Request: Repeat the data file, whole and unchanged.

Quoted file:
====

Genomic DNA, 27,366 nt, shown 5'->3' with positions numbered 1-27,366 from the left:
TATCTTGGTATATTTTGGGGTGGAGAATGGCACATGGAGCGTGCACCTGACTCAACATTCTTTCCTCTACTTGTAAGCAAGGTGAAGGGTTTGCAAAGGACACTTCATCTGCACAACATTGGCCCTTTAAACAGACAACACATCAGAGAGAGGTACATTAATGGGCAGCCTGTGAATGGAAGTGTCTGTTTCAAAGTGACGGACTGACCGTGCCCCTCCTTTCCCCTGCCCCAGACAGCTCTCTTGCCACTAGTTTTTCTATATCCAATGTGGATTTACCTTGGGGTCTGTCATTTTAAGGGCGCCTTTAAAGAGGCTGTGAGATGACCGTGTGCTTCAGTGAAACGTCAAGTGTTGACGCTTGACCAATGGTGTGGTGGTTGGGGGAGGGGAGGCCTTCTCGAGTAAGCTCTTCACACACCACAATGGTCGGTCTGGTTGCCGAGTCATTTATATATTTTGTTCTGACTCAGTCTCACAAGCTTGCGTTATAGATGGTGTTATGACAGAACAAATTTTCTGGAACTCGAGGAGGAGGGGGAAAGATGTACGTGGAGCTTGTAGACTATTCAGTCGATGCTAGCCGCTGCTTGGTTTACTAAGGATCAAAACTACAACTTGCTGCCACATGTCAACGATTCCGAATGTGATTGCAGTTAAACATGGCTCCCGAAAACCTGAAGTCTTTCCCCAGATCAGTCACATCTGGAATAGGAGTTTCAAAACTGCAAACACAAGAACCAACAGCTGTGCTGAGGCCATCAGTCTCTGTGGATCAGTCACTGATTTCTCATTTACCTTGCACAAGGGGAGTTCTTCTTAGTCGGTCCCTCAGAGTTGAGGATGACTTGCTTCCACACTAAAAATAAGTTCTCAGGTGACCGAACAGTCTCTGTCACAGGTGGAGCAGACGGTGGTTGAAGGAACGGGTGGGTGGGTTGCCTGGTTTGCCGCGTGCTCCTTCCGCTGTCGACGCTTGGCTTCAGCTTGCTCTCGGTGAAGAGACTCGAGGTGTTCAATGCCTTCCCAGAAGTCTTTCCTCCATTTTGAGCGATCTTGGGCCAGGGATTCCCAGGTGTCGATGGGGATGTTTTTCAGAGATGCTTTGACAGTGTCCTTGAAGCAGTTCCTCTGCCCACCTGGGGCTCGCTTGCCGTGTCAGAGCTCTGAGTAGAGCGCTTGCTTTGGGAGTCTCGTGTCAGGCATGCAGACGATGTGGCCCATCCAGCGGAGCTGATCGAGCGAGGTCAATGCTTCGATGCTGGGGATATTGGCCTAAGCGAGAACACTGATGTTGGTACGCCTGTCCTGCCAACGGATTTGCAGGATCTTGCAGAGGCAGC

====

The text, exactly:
Genomic DNA, 27,366 nt, shown 5'->3' with positions numbered 1-27,366 from the left:
TATCTTGGTATATTTTGGGGTGGAGAATGGCACATGGAGCGTGCACCTGACTCAACATTCTTTCCTCTACTTGTAAGCAAGGTGAAGGGTTTGCAAAGGACACTTCATCTGCACAACATTGGCCCTTTAAACAGACAACACATCAGAGAGAGGTACATTAATGGGCAGCCTGTGAATGGAAGTGTCTGTTTCAAAGTGACGGACTGACCGTGCCCCTCCTTTCCCCTGCCCCAGACAGCTCTCTTGCCACTAGTTTTTCTATATCCAATGTGGATTTACCTTGGGGTCTGTCATTTTAAGGGCGCCTTTAAAGAGGCTGTGAGATGACCGTGTGCTTCAGTGAAACGTCAAGTGTTGACGCTTGACCAATGGTGTGGTGGTTGGGGGAGGGGAGGCCTTCTCGAGTAAGCTCTTCACACACCACAATGGTCGGTCTGGTTGCCGAGTCATTTATATATTTTGTTCTGACTCAGTCTCACAAGCTTGCGTTATAGATGGTGTTATGACAGAACAAATTTTCTGGAACTCGAGGAGGAGGGGGAAAGATGTACGTGGAGCTTGTAGACTATTCAGTCGATGCTAGCCGCTGCTTGGTTTACTAAGGATCAAAACTACAACTTGCTGCCACATGTCAACGATTCCGAATGTGATTGCAGTTAAACATGGCTCCCGAAAACCTGAAGTCTTTCCCCAGATCAGTCACATCTGGAATAGGAGTTTCAAAACTGCAAACACAAGAACCAACAGCTGTGCTGAGGCCATCAGTCTCTGTGGATCAGTCACTGATTTCTCATTTACCTTGCACAAGGGGAGTTCTTCTTAGTCGGTCCCTCAGAGTTGAGGATGACTTGCTTCCACACTAAAAATAAGTTCTCAGGTGACCGAACAGTCTCTGTCACAGGTGGAGCAGACGGTGGTTGAAGGAACGGGTGGGTGGGTTGCCTGGTTTGCCGCGTGCTCCTTCCGCTGTCGACGCTTGGCTTCAGCTTGCTCTCGGTGAAGAGACTCGAGGTGTTCAATGCCTTCCCAGAAGTCTTTCCTCCATTTTGAGCGATCTTGGGCCAGGGATTCCCAGGTGTCGATGGGGATGTTTTTCAGAGATGCTTTGACAGTGTCCTTGAAGCAGTTCCTCTGCCCACCTGGGGCTCGCTTGCCGTGTCAGAGCTCTGAGTAGAGCGCTTGCTTTGGGAGTCTCGTGTCAGGCATGCAGACGATGTGGCCCATCCAGCGGAGCTGATCGAGCGAGGTCAATGCTTCGATGCTGGGGATATTGGCCTAAGCGAGAACACTGATGTTGGTACGCCTGTCCTGCCAACGGATTTGCAGGATCTTGCAGAGGCAGC